Garlic - companion planting

GABRIOLA, Canada

I have recently moved to the country and this is my first year of veggie gardening on this property. Last fall I built 2 raised beds and got a bit carried away planting porcelain garlic. So until I create more space, my main option is to plant something that does not need much space amongst garlic plants and that won't interfere w garlic harvest sometime around mid July.

I have some snap pea seeds but read that garlic and legumes aren't a good combination. Radishes? Lettuce? Other?
We're apparently in zone 8a (on Canada's west coast) and have had a cool wet spring so far, but warming up now.
Thanks!

So.App.Mtns., United States(Zone 5b)

I plant leeks and shallots with my garlic. Both are fairly expensive to buy in the stores, and I love cooking with them.

Clover, SC

Garlic is an excellent companion plant for tomatoes ... it repels pests! Read more here: http://www.tomatodirt.com/companion-plants.html

GABRIOLA, Canada

Thank you for the ideas. Tomatoes hadn't occurred to me; I should be able to put some in next month.

Brady, TX(Zone 8a)

How about garlic in with okra? I have large diameter pots for my okra and feel like it's wasted space.

GABRIOLA, Canada

Just did some research on okra and I doubt we'd get a good crop here (too cool). Probably a good hint that it isn't in local seed catalogs or display stands. Thanks again everyone.

Ayrshire Scotland, United Kingdom

All the onion family are good for use as planting companions or as we call it plant / insect deterrents, I grow a row of onions beside my carrots as it helps detract the smell of the carrots that attracts the carrot root fly.
I grow it beside Roses, it helps keep greenfly and other bud eating insects at bay, you can also crush it and mix it in a gallon of water to water your Roses and this helps keep other insects at bay.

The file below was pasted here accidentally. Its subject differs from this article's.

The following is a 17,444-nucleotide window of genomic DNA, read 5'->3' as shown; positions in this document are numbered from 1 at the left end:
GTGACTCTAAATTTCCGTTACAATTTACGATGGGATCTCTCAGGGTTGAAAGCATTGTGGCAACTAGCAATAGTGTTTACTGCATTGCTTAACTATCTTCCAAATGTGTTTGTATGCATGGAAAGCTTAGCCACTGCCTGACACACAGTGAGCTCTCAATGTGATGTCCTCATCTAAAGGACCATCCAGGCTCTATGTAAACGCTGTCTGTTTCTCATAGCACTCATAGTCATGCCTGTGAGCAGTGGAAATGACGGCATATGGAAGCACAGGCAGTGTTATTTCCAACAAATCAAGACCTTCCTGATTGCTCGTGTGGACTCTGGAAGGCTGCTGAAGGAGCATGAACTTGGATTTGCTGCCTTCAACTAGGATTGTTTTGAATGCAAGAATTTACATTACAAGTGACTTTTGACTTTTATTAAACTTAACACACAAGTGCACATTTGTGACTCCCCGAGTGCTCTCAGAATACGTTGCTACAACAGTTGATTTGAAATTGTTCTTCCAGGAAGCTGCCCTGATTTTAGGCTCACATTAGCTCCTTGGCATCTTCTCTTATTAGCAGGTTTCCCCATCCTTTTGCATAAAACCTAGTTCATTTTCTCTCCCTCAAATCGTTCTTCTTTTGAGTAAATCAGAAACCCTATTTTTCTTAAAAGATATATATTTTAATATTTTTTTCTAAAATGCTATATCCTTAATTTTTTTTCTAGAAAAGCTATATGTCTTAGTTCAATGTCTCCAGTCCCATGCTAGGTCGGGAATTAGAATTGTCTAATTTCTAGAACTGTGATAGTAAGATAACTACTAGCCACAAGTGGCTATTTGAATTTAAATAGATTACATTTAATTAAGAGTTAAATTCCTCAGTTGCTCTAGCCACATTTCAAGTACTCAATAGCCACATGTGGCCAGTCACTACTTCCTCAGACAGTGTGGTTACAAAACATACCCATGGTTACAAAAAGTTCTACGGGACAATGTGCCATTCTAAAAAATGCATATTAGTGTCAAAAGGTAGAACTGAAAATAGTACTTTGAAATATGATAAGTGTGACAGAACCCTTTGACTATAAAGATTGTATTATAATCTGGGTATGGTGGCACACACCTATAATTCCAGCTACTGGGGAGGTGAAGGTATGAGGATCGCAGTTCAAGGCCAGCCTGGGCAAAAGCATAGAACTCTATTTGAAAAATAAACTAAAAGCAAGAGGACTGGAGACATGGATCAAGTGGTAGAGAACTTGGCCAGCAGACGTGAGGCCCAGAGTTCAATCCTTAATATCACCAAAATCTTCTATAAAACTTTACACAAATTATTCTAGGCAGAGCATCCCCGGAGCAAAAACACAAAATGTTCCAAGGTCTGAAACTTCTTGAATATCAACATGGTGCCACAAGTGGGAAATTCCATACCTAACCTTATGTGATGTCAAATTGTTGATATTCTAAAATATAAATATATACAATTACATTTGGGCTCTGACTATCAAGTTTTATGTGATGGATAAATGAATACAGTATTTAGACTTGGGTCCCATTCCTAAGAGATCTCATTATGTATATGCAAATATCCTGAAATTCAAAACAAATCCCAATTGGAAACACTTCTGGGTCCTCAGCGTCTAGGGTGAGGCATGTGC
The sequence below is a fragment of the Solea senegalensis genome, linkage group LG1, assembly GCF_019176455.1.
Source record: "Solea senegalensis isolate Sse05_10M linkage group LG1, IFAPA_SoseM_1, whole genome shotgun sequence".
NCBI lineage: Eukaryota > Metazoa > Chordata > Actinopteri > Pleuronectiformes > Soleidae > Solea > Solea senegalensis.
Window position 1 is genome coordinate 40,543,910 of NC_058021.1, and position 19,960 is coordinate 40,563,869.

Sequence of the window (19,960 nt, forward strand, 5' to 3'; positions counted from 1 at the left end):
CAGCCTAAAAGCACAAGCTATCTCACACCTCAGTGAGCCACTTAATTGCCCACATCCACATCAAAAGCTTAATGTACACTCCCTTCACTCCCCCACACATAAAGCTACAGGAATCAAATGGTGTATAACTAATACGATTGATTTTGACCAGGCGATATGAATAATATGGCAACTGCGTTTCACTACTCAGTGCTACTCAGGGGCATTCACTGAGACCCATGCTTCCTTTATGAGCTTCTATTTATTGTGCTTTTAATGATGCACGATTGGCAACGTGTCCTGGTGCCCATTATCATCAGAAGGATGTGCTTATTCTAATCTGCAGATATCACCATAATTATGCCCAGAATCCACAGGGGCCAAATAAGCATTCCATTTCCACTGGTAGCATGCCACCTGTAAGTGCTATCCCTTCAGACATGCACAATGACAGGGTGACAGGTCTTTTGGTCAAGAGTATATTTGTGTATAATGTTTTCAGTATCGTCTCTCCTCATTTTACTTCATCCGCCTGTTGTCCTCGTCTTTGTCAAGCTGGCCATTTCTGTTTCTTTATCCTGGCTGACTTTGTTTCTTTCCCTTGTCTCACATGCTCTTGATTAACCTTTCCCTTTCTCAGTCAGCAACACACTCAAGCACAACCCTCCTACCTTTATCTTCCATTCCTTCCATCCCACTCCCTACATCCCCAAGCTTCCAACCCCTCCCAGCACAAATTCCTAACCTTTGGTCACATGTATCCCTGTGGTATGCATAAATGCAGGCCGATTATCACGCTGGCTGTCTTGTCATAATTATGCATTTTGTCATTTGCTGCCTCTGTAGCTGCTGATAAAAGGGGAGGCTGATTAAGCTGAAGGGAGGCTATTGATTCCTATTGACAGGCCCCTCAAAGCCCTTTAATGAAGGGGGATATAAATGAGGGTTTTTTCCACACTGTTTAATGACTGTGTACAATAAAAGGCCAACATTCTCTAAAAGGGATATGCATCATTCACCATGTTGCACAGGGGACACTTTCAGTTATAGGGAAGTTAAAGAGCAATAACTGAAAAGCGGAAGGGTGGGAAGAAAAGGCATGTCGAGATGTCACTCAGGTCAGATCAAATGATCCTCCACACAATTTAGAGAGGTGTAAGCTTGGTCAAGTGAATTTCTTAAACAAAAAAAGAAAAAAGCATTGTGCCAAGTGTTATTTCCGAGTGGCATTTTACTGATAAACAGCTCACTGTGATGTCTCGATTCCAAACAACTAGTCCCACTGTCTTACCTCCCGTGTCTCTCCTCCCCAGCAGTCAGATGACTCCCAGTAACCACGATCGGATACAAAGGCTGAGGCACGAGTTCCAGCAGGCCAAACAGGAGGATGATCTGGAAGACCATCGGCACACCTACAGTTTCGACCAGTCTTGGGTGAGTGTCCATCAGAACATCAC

salad plants are nibbled less if garlic or onion plants are close.
at the end of the season, you still have the garlic to eat or store when the season for picking is there.
Some folks use Tagettes also as a deterrent for there veg, my dad used to sow a border of these plants around each veg bed and they were attacked by greenfly but they left the veg alone, so all the old methods still work today. My Dad when Planting Roses used to throw in the bottom of hole the old fat from the roasting trays, then in went the rose bushes, fill the hole with the soil and feed, then plant a couple of cloves of garlic, he never had any form of diseased Roses either on the leaves or flowers, he reckoned the fat was taken up by the roots and made the foliage have a coating to prevent insects chewing them and the Garlic oils was also taken up by the roots and was therefore in the foliage, true or false it worked, he won prizes for his Roses.
There are lots of other plants that should protect each other and also some that should not be grown together, so a book will throw more light on the subject if you can get to your local library.
Good luck, WeeNel.

Brady, TX(Zone 8a)

WeeNel, "Some folks use Tagettes also as a deterrent" -- please elaborate..

Lunenburg, MA(Zone 5b)

I'm about to harvest my garlic and am wondering what will be good to follow it in the bed. Salad greens? What about herbs -- specifically oregano, basil, sage?

Deep East Texas, TX(Zone 8a)

Seems early to harvest the garlic. Have the tops started to die down?
I don't really think it will matter what you chose to plant in that same bed next.

Tx_gardener ~ as WeeNell hasn't been back to respond, Tagettes is marigolds which work as a repellent for many bugs. But I'd bet you've already researched and figured that out. lol

Plantersville, TX(Zone 9a)

Does anyone nick their garlic cloves before planting? Its suppose to help make bigger bulbs.

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